Monday, August 15, 2011

The British Word continued...Tracey Emin

Terrebly wrong, 1997 (monoprint)

Terminal 1 (2000)

I do not expect to be a mother (2002)

Tracey Emin, to a similar effect, ironically employs a medium – the quilt – that appears to contradict its content – feminist and fierce remarks. In I do not expect to be a mother, confessional phrases in shouting capitals such as ‘i do not expect to be a mother but i expect to die alone’ and ‘it doesn’t have to be like this’ pierce the quilt. The painstaking process of sewing conveys the purposefulness of thought put into the messages. Yet the angry and pessimistic undertones belie the gentle and domestic connotations of sewing. Indeed, in Emin’s quilts, the words are the center of attention; they are valued for their directness, for their ability to forcefully deliver messages. Importantly though, it is the pairing of the words with the quilt image – the semiotic link of content to context – that creates the feminist and provocative tone of her works.

As with Hockney and other artists, Emin’s language is deeply personal, as she frequently draws on her own sexual experiences. However, in keep with another British trend, she includes a universal, socially critical aspect to her work: the commentary on male dominance and spectatorship. Her work gives a powerful voice to the female. Her use of the quilt alludes to the Suffragettes, who used “appliquéd texts and banners…in women’s…protests” (Betterton, 38). Thus even though Emin inscribes personal remarks, she appears to be making a larger gesture for her gender when she uses a form that is symbolically significant of both female subservience and defiance. This is made especially obvious in her piece, Terminal 1, which begins with several personal references to a relationship but ends on the firm note: ‘i am international woman.’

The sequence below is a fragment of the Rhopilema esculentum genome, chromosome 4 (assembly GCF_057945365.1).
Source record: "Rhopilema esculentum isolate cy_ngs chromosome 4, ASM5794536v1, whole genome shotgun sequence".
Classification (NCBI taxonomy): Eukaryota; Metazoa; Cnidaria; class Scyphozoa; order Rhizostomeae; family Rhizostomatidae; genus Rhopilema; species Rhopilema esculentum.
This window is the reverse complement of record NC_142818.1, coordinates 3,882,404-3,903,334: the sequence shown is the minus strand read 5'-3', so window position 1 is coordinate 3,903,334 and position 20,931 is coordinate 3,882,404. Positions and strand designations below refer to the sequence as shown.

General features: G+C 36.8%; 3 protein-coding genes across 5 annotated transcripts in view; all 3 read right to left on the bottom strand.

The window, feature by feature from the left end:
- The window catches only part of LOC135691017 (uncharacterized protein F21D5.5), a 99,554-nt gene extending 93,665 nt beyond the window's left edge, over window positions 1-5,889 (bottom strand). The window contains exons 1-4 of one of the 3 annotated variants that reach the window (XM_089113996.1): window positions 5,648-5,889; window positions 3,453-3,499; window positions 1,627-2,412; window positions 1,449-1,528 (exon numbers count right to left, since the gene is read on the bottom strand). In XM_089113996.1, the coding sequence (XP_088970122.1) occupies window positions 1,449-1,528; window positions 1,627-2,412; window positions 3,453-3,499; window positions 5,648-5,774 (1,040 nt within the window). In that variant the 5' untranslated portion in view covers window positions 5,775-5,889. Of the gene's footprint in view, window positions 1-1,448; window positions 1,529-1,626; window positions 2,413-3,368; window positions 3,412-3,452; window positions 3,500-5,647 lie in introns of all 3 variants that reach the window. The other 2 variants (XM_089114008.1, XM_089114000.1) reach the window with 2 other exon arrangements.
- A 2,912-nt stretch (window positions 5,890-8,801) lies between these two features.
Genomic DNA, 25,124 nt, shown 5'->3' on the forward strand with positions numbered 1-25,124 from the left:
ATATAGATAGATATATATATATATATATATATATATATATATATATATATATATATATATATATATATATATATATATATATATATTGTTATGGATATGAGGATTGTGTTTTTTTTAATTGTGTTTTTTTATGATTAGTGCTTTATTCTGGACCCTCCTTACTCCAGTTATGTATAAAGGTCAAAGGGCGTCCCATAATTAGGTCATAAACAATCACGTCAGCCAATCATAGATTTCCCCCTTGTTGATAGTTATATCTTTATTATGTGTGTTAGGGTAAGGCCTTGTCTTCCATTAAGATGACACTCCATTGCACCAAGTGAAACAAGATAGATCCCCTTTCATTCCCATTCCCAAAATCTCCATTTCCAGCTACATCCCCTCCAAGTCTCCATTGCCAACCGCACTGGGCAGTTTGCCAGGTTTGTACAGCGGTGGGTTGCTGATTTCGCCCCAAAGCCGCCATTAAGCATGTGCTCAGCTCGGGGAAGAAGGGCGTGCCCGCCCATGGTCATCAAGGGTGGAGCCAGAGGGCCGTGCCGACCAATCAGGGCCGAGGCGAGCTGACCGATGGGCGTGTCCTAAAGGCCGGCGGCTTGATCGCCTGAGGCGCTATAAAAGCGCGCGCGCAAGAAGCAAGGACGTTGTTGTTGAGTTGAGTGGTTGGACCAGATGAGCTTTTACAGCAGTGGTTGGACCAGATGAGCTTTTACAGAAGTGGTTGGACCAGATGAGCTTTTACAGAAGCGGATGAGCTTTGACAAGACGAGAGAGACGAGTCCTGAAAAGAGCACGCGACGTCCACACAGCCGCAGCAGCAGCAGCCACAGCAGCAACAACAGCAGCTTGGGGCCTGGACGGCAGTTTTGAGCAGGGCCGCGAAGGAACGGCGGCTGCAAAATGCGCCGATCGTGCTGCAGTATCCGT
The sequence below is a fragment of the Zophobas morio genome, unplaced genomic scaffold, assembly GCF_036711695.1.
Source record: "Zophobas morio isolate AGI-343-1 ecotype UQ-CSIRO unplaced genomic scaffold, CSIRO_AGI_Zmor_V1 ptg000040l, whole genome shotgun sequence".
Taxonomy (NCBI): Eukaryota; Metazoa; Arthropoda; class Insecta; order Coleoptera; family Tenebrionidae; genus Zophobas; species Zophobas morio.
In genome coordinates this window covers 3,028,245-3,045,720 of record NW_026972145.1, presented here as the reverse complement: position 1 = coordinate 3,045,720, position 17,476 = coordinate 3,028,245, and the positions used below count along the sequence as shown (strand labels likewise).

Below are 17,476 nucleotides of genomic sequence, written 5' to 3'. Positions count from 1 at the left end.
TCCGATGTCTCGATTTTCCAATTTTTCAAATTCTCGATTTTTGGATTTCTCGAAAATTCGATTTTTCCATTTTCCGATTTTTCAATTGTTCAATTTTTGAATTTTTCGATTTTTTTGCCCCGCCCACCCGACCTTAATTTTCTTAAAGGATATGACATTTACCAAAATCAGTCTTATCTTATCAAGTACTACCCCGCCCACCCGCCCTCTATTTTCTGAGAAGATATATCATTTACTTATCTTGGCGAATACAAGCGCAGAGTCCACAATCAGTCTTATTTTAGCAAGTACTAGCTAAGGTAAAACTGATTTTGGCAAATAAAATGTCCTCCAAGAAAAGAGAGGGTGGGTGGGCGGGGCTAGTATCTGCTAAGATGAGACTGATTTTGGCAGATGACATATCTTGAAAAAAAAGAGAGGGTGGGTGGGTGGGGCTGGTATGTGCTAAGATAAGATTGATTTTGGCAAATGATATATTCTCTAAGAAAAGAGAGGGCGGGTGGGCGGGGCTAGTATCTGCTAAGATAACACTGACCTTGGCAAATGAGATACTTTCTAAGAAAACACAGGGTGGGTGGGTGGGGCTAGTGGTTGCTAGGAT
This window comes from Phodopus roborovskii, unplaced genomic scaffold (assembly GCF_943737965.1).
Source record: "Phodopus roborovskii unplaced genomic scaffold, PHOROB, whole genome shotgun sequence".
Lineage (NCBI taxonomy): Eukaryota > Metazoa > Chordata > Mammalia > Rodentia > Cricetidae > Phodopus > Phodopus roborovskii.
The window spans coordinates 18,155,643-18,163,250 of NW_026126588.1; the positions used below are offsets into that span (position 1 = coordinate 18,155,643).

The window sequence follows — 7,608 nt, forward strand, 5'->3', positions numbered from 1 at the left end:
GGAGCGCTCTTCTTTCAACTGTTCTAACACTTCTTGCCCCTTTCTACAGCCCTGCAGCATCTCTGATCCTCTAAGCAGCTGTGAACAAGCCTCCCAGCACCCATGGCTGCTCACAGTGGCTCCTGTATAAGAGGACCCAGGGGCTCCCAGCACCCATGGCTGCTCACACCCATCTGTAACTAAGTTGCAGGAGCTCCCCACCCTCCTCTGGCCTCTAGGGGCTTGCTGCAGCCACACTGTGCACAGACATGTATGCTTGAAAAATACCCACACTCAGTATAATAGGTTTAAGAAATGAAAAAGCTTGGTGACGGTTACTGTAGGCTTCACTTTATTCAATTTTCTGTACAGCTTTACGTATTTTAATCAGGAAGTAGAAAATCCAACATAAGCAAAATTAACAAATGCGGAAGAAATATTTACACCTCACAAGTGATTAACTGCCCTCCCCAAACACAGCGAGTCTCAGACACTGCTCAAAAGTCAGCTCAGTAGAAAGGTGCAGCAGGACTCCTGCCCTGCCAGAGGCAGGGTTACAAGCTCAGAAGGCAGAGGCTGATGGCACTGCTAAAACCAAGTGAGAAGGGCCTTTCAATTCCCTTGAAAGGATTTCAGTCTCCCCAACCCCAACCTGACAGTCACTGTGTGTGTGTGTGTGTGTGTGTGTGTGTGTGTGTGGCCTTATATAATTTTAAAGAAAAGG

Emin’s monoprints likewise gain their meaning from the combination of aesthetics, medium and language. In a contemporary tradition, a close reading of the words’ aesthetics heightens the words’ literal message. In the monoprints, unlike the quilts, the words and images have a sketch-like, nearly illegible quality. The spectator struggles to make out the inversed lettering and crossed out words, and in so doing inevitably feels the frustration and difficulty in communication. As in sewing, the trace on the monoprint is difficult to remove and thus requires a conscious construction of words. However, Emin exposes her mistakes to a greater extent in the monoprints, leaving the spectator to feel “the apparent immediacy” in her words (Townsend, 82). Indeed, she aims for “people to see what was there before”; thus not only is there a sense of self-exposure, but there is also that British desire to be honest, and the more recent desire to be blunt with the viewer (Emin quoted by Wainwright, 202).

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